All over the country, there are headlines about the loss of biodiversity because of threats to native animals and plants such as deforestation, overpopulation, pollution, etc. One animal, and to be sure, it’s an animal that continues to be vulnerable are Michigan wolves. This species is showing resilience as its population grows, nurtured by Michigan’s vast northern fields and forests. There is controversy surrounding the wolves of Michigan.
Some critics, hunters in particular, of wolf reintegration programs fear the safety of communities and livestock as wolf populations increase. Others are ecstatic to witness a return of the wolf to Michigan landscapes as it signals a return to the environment’s health. Regardless of where humans stand on the issue, wolves are running and demonstrating that the state is their home too.
History of Wolves in Michigan
Gray wolves were once present throughout the lands, now known as Michigan. They fed on prey such as deer, moose, and elk. Their numbers were decimated, mainly through poisoning, between the 1830s and 1950s. At the top of the food chain, wolves were part of the region’s healthy environment. Although today they are present in the northern territory of the state, they were once present in all 83 of the state’s counties. Wolves remained unprotected until 1965. Then, the Environmental Protection Act made it illegal to kill them; however, there were next to no wolves to protect. At one point, only six wolves were listed in the Upper Peninsula.
During the 1970s, organizations attempted to translocate some Minnesota wolves to Michigan, but, according to the Department of Natural Resources, humans killed them before they could reproduce successfully despite environmental protection. Some organizations set up wolf sanctuaries, but wolves did not successfully emigrate to Michigan wilds naturally until the 1980s when a few were spotted. Likely, these wolves traveled to Michigan from Minnesota and Wisconsin. By the early 1990s, the wolves inflated their numbers to more than 20.
Wolf Population Recovery Today
Today, wolves living wild in Michigan number around 600. Since the wolves have recovered to the extent required for delisting from protective legislation, they have been removed from the state’s list of endangered species. In 2009, Michigan classified its wolves as protected non-game animals. In 2012, wolves were removed from the federal endangered species list; however, that decision has been challenged, and a court order stipulated the return of wolves to the list. Appeals continue to be underway.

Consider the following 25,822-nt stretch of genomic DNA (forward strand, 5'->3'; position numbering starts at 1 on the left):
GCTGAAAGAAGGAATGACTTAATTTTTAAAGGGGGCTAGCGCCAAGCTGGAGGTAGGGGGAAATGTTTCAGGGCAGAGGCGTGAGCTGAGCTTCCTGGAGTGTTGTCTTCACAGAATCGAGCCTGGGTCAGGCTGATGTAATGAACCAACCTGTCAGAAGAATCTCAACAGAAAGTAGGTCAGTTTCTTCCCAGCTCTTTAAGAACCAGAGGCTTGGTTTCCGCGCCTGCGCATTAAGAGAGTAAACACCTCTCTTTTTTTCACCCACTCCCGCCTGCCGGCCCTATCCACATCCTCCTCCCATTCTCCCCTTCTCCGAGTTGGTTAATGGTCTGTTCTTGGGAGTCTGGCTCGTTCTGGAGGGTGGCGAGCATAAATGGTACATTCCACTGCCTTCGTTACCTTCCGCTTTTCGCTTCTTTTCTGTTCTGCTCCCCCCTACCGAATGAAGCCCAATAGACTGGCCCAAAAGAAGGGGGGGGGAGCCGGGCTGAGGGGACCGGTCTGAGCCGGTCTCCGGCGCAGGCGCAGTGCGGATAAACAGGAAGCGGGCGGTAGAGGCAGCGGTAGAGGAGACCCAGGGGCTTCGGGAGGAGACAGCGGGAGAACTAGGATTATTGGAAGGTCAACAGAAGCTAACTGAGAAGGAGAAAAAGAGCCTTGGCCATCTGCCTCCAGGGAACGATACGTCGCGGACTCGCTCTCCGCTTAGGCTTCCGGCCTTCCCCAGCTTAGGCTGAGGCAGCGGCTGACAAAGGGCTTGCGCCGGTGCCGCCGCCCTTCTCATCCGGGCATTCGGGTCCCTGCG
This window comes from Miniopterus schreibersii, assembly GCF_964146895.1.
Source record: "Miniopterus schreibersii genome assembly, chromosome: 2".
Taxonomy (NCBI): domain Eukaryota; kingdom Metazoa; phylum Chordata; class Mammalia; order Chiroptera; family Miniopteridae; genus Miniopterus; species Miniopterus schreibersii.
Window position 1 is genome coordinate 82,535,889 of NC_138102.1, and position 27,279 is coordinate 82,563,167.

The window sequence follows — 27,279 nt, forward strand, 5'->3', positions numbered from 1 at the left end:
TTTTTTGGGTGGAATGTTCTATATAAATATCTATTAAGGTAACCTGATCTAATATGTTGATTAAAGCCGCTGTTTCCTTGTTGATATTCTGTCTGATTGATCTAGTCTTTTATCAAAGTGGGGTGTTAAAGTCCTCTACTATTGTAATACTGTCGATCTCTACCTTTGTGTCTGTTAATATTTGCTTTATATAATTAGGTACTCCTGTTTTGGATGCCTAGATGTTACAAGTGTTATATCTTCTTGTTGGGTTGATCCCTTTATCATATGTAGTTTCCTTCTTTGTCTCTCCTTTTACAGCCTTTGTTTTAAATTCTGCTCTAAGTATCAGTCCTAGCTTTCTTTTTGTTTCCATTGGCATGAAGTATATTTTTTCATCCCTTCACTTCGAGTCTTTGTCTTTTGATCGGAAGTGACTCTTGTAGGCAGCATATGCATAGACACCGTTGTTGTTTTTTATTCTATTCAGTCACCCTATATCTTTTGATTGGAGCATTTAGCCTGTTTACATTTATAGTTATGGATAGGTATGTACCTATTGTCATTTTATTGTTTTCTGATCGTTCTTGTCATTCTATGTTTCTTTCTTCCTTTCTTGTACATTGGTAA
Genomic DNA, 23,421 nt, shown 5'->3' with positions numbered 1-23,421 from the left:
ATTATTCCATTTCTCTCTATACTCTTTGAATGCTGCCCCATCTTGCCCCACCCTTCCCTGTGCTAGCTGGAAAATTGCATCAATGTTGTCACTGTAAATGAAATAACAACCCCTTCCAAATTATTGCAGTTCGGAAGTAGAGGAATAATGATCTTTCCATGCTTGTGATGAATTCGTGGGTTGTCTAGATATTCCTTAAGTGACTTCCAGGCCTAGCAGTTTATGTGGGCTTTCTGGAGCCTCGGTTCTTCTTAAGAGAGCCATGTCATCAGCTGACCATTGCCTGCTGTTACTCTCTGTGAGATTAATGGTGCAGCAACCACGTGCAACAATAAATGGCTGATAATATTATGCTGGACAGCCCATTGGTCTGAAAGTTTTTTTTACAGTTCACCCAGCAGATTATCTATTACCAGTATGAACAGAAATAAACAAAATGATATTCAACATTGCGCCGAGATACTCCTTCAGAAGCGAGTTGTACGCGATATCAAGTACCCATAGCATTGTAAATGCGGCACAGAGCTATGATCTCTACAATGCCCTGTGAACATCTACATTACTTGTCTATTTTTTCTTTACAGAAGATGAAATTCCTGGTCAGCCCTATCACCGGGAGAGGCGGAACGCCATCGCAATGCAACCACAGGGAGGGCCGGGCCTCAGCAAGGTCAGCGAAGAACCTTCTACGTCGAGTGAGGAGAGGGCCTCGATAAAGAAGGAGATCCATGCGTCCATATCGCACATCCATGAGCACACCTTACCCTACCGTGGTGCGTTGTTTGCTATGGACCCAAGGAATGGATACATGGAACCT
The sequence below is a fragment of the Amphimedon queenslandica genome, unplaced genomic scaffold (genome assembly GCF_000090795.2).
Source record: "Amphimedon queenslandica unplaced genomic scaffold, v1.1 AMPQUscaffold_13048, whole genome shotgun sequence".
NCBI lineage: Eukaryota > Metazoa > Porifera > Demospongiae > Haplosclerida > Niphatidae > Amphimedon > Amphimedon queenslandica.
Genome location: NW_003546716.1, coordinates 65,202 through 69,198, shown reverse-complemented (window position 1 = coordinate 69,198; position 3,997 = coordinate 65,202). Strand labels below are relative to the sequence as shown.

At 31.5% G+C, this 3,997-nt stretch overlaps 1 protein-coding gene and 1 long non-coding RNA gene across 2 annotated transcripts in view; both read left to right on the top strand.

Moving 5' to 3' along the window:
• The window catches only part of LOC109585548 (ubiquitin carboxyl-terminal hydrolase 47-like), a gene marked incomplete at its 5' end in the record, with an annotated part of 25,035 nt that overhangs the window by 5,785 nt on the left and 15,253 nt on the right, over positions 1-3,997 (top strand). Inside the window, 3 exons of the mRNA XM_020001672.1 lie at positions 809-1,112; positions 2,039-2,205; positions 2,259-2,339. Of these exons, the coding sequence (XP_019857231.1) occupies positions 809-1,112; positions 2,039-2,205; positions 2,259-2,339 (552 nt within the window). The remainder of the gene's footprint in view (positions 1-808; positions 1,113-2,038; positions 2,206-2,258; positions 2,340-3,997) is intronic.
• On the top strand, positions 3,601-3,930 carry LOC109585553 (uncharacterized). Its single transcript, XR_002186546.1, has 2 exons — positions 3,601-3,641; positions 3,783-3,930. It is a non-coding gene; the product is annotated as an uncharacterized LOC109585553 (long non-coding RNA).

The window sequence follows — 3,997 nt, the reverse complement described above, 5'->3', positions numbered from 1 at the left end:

Coexistence between Michigan Wolves and Humans
Michigan’s Gray Wolf Recovery and Management Plan exists to cultivate the coexistence between humans and a recovering wolf population. However, though the environmentalists well regard this plan, the federal government has made several stipulations that include:
- Humans may only kill wolves for immediate self-defense
- Humans cannot kill wolves in the act of depredation of livestock or dogs
- Farmers of livestock can no longer use lethal controls; previous permits for that purpose are now nonvalid
- The Department of Natural Resources cannot exercise authority to manage wolves in Michigan by lethal means.
These decisions have angered many livestock farmers and others who live near wolf populations. On the other hand, humans continue to have the right to fence and guard animals. If they are experiencing difficulties with nuisance wolves, they have been advised to contact the Department of Natural Resources, which has resources for contending with these issues. If you’re moving to Michigan near its resident wolf populations, choose an experienced moving company for help.
Why Do Wolves Continue to Be a Sensitive Topic in Michigan?